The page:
chapter  22
15 Pages

Variation across Englishes: Phonology

ByDavid Deterding

The spread of English around the world can be described in terms of four ‘diaspora’ (Kachru et al. 2006): the first was to Scotland, Wales and Ireland; the second was to the USA, Canada, Australia, New Zealand and South Africa; the third was during the colonial era to places such as India, Singapore, Nigeria and the Caribbean; and the most recent has been to the rest of the world, such as Brazil, Japan, China and throughout continental Europe. The pronunciation that is found in each of the places in the second diaspora can to a

certain extent be predicted on the basis of two factors: when the settlers left Britain; and where they came from. Therefore, for example, most speakers in the USA have a rhotic accent (so [r] is pronounced wherever ‘r’ occurs in the spelling, including in words such as four and cart) because the original settlers left England at a time when rhoticity was the norm throughout most of the country, and furthermore, many of the early immigrants came from the west of England, Scotland and Ireland, which by and large have rhotic accents. In contrast, migration to Australia and New Zealand took place later, mostly in the nineteenth century, by which time the standard pronunciation in England was nonrhotic (Mugglestone 2003: 87), and furthermore the bulk of the settlers were from the south-east of England, especially London, where rhoticity is not generally found. We may note that the indigenous languages in the countries of the second diaspora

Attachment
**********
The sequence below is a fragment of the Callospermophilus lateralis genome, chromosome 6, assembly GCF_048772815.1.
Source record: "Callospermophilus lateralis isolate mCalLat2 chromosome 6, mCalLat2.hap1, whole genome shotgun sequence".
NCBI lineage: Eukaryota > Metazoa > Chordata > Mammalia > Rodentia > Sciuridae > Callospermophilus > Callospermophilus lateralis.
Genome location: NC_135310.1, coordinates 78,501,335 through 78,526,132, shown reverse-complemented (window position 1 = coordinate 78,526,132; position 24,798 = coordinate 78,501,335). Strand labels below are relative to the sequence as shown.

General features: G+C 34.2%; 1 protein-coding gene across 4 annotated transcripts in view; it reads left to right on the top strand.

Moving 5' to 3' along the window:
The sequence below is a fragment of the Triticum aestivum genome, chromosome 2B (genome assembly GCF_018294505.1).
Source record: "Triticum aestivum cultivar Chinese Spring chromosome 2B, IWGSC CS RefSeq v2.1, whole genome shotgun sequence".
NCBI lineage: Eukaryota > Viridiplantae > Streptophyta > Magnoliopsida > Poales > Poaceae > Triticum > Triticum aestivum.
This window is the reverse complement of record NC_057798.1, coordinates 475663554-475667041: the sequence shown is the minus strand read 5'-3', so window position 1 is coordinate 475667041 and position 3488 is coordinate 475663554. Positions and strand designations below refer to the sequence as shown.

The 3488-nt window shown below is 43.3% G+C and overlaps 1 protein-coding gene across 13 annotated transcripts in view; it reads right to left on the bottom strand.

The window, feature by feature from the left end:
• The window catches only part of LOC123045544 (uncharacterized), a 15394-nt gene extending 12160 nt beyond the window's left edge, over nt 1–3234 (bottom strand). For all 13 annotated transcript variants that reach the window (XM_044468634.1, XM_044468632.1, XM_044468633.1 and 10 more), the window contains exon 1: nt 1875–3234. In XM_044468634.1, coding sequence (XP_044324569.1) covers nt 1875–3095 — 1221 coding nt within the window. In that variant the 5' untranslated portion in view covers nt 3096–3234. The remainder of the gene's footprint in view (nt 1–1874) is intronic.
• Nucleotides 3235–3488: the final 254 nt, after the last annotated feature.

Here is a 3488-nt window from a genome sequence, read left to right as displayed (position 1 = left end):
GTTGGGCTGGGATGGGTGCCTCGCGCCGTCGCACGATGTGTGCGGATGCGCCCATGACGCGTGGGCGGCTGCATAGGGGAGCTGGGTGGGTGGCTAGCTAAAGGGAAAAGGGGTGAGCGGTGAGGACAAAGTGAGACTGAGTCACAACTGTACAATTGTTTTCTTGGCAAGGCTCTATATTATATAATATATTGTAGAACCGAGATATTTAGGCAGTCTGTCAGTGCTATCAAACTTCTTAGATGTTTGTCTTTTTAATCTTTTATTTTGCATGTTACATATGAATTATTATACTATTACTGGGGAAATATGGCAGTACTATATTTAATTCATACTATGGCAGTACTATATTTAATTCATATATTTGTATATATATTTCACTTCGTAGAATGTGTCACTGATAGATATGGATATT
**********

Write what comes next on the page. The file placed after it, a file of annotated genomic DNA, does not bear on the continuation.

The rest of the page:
had little impact on the pronunciation of English that evolved in these places, and the most salient permanent influences from the original local languages were on placenames and also terms used for fauna and flora (Schneider 2007). The only exceptions in this respect are the English of South Africa, which shows substantial influences both from the Afrikaans spoken by the settlers of Dutch descent and also from the indigenous African languages such as Xhosa and Zulu, and New Zealand English, which is, to a certain extent, influenced by Maori (Bauer and Warren 2004: 581). In contrast, for varieties of English from the third diaspora, in places that mostly

shook off their colonial status during the second half of the twentieth century, there generally are quite substantial influences from the indigenous languages spoken in each

place. As a result, there are huge differences between the Englishes of these countries, varieties that are often described as belonging to the outer circle (Kachru 2005: 14). Nevertheless, despite such large differences between them, some patterns seem to recur in the various outer circle Englishes. For example: the dental fricatives [θ, ð] are often missing, which is hardly surprising given that they are fairly rare sounds in the languages of the world and also because many speakers find them hard to produce; and it is furthermore common to find full vowels in function words such as that and of and in the first syllable of words such as concern. This chapter will discuss in some detail the pronunciation of three outer circle Eng-

lishes, those of Singapore, India and Nigeria, and the analysis will consider the features that make each of these varieties unique as well as those that are shared between them. It will then look at the extent to which the shared features are also found in other outer circle Englishes, and finally it will consider implications for intelligibility.